The format of Step It Up is that volunteers sign up to organise local actions in their own neighbourhood. So a group of senior citizens in Idaho organised a tea party, a group of deep sea divers organised a dive to a coral reef, and OrganicFoodee organised a hike to the Hollywood Sign.

Whatever everyone did, they made sure to bring a banner that said:

Step It Up 2007. Cut Carbon 80% by 2050

This might seem a tall order, but actually, that’s only 2% per year, and is a figure that’s generally agreed upon to be what’s needed to reverse climate change.

So all in all, there were over 1400 local actions in every State in the Union. And in a year that saw Exxon Mobil make more money than any other company in the history of the world, it seems the very least we can do is let Congress know that we’re set on saving this beautiful planet.

Here are some easy ways you can lessen your impact on the environment:

1. Buy your organic food locally. The average American meal travels 1,500 miles from the farm to the store to your plate.

2. Replace common incandescent light bulbs with low energy compact fluorescent light bulbs.

3. Use public transport and bicycles, or ride share if possible.

4. Get a programmable thermostat and set it two degrees cooler for winter heating, and two degrees warmer for summertime air conditioning.

5. By an Energy Star washing machine, fridge, or other appliance when you replace your old one.

6. When you’re buying a car, make sure you prioritise the gas mileage, plus keep your tires properly inflated.

7. Switch to green power.

Durian fruit smells disgusting…


Durian is a kind of fruit that is grown and enjoyed in Indonesia. Here’s my friend Rob Ganger risking his olfactory glands by holding a box of durian hazardously close to his nose.

This stuff smells revolting. More than revolting. A combination of rotting flesh, burnt carpets and poo, the smell makes you wonder how anyone ever had the idea to try putting some of this fruit into their mouths.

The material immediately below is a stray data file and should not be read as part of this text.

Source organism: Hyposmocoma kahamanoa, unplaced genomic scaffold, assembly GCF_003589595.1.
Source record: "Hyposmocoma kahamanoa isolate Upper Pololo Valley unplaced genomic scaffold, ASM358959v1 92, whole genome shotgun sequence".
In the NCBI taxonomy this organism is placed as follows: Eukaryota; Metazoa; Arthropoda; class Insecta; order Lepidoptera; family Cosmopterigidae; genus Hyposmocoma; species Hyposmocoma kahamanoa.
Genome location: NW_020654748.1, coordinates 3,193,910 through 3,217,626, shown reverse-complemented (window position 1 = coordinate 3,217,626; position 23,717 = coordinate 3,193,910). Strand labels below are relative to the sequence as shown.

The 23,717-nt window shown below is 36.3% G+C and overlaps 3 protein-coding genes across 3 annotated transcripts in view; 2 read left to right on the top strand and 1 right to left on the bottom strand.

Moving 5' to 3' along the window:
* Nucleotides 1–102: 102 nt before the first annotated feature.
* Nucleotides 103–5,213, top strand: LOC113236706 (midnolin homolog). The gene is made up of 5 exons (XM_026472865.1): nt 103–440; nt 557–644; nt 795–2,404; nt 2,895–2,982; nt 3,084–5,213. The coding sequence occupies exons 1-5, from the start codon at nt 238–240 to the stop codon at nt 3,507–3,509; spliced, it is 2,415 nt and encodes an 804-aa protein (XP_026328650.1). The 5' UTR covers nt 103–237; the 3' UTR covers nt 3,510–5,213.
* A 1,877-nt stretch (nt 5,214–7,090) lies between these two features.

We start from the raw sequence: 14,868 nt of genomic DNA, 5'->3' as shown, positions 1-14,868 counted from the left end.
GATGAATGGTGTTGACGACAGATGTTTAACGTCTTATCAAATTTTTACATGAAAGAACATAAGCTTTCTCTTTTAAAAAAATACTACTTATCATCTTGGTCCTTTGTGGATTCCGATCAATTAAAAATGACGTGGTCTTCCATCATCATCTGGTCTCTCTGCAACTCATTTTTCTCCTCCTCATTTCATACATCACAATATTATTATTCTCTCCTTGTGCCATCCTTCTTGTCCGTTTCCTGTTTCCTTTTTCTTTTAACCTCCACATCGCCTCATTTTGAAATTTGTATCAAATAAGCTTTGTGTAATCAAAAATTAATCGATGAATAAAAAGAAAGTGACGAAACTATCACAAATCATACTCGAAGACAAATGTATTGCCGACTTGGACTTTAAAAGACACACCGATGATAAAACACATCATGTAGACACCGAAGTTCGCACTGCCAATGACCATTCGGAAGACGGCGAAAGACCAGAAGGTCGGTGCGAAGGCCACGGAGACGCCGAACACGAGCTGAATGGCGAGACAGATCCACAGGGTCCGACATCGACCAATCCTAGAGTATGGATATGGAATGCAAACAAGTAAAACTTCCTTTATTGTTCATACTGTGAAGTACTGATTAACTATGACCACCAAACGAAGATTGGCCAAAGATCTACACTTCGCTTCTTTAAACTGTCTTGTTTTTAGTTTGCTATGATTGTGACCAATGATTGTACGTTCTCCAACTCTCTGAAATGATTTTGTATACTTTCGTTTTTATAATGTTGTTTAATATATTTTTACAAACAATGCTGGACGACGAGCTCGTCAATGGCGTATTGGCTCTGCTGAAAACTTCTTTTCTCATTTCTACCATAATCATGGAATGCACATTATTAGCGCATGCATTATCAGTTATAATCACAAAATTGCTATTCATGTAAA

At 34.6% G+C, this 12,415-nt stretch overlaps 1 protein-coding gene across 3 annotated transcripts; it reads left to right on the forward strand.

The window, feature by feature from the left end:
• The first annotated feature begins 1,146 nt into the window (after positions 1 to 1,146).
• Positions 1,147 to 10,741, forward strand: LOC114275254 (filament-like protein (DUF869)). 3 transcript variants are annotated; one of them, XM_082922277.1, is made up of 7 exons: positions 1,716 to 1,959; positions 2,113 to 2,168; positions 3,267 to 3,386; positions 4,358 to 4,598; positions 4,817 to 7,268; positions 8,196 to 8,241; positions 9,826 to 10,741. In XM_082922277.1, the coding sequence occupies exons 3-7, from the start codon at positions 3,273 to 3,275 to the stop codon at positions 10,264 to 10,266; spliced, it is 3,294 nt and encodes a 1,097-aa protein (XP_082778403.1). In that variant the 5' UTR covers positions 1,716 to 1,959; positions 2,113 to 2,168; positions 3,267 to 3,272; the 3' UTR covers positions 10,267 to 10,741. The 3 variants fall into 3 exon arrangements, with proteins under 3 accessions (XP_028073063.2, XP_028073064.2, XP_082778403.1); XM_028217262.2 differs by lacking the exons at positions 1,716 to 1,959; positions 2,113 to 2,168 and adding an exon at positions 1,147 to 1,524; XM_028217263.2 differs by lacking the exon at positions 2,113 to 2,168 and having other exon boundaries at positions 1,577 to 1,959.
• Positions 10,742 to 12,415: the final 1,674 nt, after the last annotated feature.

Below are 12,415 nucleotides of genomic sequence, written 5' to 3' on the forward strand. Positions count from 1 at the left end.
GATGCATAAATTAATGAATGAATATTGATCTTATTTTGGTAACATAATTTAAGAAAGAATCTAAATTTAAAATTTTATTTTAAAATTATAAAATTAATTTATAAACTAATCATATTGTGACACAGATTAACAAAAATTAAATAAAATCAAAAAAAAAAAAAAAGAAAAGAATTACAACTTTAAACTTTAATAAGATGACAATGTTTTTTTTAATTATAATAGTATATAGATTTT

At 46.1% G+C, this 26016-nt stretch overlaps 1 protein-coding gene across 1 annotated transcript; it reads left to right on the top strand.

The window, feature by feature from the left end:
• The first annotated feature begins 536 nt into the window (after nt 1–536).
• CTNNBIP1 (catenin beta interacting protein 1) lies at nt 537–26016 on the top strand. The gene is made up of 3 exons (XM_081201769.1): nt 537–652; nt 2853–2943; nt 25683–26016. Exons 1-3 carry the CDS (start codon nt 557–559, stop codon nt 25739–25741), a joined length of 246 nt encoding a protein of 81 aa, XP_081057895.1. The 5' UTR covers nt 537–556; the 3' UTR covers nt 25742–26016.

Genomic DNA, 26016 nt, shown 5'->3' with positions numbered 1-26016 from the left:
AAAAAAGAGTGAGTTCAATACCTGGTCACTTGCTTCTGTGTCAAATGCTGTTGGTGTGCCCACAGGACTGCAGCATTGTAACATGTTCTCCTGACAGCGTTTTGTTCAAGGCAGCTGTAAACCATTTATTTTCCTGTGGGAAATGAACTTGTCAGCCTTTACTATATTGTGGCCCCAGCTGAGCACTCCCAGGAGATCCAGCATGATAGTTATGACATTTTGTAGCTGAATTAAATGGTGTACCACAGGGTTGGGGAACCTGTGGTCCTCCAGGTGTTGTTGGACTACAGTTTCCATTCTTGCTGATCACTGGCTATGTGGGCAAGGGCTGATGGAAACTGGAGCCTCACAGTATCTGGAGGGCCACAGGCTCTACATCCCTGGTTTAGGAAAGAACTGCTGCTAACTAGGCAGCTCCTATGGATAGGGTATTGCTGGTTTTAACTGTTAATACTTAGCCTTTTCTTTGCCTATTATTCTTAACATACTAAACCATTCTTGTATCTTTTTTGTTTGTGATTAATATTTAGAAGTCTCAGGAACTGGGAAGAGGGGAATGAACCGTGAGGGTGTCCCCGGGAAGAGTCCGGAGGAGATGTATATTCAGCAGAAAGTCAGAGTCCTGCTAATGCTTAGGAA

Thankfully they did, as the taste is really extraordinary.

Very sweet, and then very savoury. A mixture of raspberries and sugar cane with camembert and green onions. A little goes a long way. Some people just can’t get enough, but for me, one bite was enough. I think durian is more of an ingredient to whizz into an almond milk smoothie, but aficionados would disagree.

Swiss ruby chard

Ruby chard and white beets

I just couldn’t help admiring the rich colours that leapt out of the frying pan. Here’s the beginnings of a very simple stir fry I made with Swiss ruby chard, carrots, leeks, coriander leaves, onion, garlic and radishes, all locally grown, organic and bursting with chi.

Yumiko’s soup

Steve and Yumiko

Steve Fishman is one of the world’s Lucky People. As husband to Yumiko Fishman, Steve gets to eat Yumiko’s home-made food every single day of his lucky existence. As one of Steve’s friends and colleagues and a good friend of Yumiko too, I get to eat her food on occassion as well. And let me tell you, I cherish the times that I do…

Today Yumiko prepared a delicious Greek salad (cucumber, tomato, olives and feta) and made a piping hot soup in the following way. First, she made a rue by heating some olive oil and stirring in a small amount of corn flour. Then she slowly added some cream, followed by a lot of soya milk. Into this creamy soup base she added a lovely mixture of vegetables, including onions, mushrooms, broccoli, carrots and corn. The whole soup simmered for about 25 minutes, until all the veggies were moist and melty.